"There is a nearly-universal contempt for objectivity and serious thinking. Everything is knee-jerk, whimsical. Belief in something – anything – makes it allegedly a metaphysical ‘fact’ to go to war over, on campuses and in the streets.
    “There is virtually no rational discourse on actual facts of reality. The human mind has been cast aside into a junk heap. Social Justice Warriors of anger and fear are ubiquitous.
    "How is this possible?
    “How is it possible that such an extraordinary instrument at human disposal can not only be neglected but held in contempt?
    "Why would humans not use their minds to understand reality and conquer reality – to be happy and productive? How is it possible to have the most powerful instrument in the known universe and then not use it?
    "It’s because thinking is not easy."

~ David Elmore, from his article ‘I Think … Therefore I’m not a Snowflake


Whinlayson’s retreat into animism is a river too far


Attorney General Christopher Whinlayson has declared the Whanganui River to be a legal person, and last week your MPs agreed with him, unanimously passing a law declaring that the Whanganui River has all "the rights, duties and liabilities of a legal person,"

But a river is not a legal person, despite what Christopher Whinlayson publicly professes to think. “Legal persons are of two kinds,” points out Jamie Whyte:

we humans, known in law as "natural persons", and persons that are legal fictions, such as companies and countries. These fictional people solve legal problems that can arise when natural people act in groups.

Two kinds, but with one constituent: human beings possessing agency. Natural persons are actuals persons or their guardians acting on their behalf; legal persons are properly “changing collections of natural people or positions filled by successive individuals” – such as companies, trusts or corporations.

Whinlayson acknowledges that "some people will say it's pretty strange to give a natural resource a legal personality, but it's no stranger than family trusts, or companies, or incorporated societies." Yet as Whyte points out, it is surely even stranger that an alleged legal mind thinks this is strange.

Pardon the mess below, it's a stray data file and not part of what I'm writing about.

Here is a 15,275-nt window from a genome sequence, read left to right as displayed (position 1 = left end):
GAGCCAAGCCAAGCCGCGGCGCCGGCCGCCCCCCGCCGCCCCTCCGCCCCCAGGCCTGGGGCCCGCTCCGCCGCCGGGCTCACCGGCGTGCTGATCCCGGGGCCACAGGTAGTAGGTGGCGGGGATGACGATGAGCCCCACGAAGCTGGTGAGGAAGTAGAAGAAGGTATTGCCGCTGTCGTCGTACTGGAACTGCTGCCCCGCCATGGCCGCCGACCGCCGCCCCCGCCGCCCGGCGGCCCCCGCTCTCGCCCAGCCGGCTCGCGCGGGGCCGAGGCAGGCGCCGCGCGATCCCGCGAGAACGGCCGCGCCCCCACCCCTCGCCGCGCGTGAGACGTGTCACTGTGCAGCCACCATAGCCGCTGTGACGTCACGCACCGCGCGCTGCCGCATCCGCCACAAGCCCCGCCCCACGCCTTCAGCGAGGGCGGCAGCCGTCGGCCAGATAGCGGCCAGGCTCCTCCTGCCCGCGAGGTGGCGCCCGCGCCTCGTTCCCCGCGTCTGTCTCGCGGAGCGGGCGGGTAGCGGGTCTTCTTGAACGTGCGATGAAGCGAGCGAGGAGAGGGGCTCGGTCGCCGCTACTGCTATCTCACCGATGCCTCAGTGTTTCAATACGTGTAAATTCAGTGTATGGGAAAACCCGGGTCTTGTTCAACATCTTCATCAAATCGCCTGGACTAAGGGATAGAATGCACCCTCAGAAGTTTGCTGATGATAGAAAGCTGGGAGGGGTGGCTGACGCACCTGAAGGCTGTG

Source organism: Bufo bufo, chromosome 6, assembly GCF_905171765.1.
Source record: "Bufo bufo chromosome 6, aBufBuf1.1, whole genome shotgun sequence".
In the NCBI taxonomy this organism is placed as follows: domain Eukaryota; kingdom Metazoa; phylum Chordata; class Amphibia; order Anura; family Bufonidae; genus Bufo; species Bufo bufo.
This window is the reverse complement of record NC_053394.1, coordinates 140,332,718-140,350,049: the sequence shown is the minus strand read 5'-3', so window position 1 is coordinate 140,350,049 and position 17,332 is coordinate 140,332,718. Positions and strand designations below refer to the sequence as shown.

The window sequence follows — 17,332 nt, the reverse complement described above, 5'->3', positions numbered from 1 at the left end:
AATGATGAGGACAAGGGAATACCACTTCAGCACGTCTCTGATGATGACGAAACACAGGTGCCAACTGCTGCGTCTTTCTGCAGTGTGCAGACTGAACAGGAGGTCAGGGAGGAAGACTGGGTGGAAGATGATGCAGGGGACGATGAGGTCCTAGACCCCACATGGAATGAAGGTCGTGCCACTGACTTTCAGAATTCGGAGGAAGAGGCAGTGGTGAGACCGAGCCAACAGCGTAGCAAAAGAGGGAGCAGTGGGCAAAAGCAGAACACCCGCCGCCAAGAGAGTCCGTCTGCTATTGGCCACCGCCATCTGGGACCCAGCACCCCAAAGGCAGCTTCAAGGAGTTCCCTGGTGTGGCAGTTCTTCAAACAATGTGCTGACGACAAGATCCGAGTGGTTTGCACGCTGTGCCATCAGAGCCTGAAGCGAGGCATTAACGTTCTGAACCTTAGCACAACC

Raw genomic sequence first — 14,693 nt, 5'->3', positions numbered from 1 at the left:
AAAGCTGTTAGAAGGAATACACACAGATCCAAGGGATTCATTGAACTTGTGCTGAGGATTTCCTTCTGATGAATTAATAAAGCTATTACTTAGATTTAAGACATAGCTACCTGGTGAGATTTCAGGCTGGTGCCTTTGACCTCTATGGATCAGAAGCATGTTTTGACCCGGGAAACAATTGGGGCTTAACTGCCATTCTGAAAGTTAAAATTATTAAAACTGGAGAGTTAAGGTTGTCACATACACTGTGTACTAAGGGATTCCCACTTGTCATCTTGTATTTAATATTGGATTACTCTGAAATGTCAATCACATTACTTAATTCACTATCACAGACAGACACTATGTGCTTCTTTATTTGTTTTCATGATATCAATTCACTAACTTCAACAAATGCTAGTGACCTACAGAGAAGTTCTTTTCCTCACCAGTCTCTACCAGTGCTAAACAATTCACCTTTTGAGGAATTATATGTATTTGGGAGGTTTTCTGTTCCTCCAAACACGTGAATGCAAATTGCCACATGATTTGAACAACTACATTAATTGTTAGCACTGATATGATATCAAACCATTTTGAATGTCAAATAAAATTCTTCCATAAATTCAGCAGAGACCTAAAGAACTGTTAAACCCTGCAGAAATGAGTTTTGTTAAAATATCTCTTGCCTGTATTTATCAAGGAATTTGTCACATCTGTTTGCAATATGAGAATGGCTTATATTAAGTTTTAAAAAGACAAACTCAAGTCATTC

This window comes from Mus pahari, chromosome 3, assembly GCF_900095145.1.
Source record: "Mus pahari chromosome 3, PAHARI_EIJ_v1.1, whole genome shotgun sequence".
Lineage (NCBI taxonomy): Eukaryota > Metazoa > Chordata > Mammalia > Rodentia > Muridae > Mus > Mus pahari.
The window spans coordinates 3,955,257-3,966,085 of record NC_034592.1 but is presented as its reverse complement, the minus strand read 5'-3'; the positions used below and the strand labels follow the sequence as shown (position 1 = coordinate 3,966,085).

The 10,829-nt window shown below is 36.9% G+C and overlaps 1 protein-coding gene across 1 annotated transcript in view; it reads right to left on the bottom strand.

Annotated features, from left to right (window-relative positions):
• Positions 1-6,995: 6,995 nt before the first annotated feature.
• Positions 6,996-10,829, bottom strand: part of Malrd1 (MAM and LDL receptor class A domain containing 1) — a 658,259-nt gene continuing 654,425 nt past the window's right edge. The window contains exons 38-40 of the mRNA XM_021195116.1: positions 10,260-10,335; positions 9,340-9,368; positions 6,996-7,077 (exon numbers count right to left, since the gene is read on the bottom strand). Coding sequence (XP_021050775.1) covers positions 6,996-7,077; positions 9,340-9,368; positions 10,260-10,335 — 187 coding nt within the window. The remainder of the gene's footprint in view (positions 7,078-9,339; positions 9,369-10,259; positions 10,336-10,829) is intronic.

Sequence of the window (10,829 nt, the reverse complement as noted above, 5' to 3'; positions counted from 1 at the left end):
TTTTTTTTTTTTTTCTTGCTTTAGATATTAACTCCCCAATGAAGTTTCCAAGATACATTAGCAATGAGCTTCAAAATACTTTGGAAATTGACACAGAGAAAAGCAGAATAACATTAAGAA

And even stranger that he thinks granting legal personality to a river is "no stranger."
    Rivers are not changing collections of natural people or positions filled by successive individuals. Nor can rivers be legal persons, whatever Parliament says. What duties might the Whanganui River have? Does it have a duty of care to ensure no one drowns in it? Can the river be sued?
    The underlying rationale can be seen in Finlayson's claim that Whanganui iwi will "have a representative speaking for the river [and] the Crown has a representative speaking for the river, and they are focused on addressing many of the problems the river has had over the last 140 years."

So, asks Whyte, “What can justify this foray into legislative lunacy?” Whyte identifies it as a retreat to animism:

 Mr Finlayson appeals to traditional Maori thinking. ‘In their worldview, “I am the river and the river is me”,’ he has said. ‘Their geographic region is part and parcel of who they are.’
    “If this worldview were literally true, then the Whanganui River would be a natural person – or, rather, many natural people: namely, all those Maori with whom it is identical. But it isn't literally true. It is simply a way of expressing a feeling towards the river.
    “A river is not a natural person: our legislators have embarrassed themselves.”

And so they have. This is indeed a “river too far.” But the failure is not just Whinlayson’s et al in parliament. As our guest poster Fred Smith pointed out yesterday, there was once a school of law that recognised a rational method whereby, over 140 years ago, a representative may have legal standing to speak for a body of water, so “addressing many of the problems [it may have] had over the last 140 years." That is: a legal system once embodied in the common law, that once recognised (around 140 years ago) that environmental resources be readily available as ownable private property, giving standing thereby to an actual person to protect his or her property.

The failure of Whinlayson et al to recognise this solution is at least twofold. First of all, in refusing to recognise the practical possibility of owning water, this government has committed itself instead to collective ownership, mysticism and a spiral down into increasing and utter absurdity. That the left is demanding a market solution to water allocation while this our centre-right govt says no is only one tine to this absurdist fork. Whinlayson’s retreat into animism is another.